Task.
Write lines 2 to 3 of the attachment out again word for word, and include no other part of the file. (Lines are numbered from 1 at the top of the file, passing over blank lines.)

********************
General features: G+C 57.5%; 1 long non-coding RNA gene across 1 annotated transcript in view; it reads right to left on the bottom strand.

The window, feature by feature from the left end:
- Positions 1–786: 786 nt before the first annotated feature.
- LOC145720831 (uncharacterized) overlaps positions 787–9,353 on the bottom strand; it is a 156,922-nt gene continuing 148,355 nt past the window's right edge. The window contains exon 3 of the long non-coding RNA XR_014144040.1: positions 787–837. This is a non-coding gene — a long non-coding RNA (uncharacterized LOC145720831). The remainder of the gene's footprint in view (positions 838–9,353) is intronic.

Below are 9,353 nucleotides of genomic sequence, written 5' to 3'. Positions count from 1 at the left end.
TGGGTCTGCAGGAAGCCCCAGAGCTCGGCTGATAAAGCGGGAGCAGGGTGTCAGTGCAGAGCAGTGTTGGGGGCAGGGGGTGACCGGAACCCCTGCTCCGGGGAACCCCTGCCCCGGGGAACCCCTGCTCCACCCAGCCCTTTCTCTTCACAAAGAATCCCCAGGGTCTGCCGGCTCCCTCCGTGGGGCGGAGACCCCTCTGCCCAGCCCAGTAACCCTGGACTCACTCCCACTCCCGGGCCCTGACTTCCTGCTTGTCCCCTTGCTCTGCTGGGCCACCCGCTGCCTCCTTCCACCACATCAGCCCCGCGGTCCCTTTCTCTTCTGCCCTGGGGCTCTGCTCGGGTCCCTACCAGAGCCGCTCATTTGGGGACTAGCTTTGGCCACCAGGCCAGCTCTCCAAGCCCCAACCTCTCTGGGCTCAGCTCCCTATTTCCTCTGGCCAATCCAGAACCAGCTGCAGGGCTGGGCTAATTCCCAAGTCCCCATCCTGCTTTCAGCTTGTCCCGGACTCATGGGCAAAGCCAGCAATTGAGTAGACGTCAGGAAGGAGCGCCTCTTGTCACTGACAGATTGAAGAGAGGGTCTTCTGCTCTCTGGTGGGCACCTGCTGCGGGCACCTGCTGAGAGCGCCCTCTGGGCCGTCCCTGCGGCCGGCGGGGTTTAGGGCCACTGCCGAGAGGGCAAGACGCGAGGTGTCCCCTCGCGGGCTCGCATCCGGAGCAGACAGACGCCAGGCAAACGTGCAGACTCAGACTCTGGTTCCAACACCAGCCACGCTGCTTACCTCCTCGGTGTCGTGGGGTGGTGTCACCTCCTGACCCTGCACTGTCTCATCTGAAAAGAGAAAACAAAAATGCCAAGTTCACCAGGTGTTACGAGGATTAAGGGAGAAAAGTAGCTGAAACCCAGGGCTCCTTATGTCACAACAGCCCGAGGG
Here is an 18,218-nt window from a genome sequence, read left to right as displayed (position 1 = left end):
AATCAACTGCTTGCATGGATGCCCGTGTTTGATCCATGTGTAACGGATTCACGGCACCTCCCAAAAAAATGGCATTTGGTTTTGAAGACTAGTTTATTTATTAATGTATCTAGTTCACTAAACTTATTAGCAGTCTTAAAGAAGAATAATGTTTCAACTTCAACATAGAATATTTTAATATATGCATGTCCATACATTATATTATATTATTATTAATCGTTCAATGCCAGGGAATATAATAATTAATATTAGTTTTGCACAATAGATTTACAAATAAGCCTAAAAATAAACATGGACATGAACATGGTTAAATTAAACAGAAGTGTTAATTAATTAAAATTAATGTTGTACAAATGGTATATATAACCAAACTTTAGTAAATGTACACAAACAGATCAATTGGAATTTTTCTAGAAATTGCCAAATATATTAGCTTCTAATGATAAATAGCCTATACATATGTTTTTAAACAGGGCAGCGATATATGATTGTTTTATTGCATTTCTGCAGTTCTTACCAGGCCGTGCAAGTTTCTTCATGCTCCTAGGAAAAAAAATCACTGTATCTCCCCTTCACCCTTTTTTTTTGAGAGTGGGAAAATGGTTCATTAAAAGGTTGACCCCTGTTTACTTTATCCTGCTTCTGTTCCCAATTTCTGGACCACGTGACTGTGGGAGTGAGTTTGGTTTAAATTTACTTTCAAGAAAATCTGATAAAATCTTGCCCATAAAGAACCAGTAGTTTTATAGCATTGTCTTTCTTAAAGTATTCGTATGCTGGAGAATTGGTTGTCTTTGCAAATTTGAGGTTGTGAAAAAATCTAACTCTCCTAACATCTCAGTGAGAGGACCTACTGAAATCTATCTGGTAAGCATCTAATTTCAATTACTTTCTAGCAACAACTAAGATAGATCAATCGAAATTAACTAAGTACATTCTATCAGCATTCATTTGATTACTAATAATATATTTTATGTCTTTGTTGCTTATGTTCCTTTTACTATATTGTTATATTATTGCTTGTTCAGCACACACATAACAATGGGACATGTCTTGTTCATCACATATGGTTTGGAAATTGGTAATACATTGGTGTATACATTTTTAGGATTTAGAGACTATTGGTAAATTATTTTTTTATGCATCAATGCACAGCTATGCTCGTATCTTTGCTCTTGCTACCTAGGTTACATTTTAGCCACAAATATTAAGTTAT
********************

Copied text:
The window, feature by feature from the left end:
- Positions 1–786: 786 nt before the first annotated feature.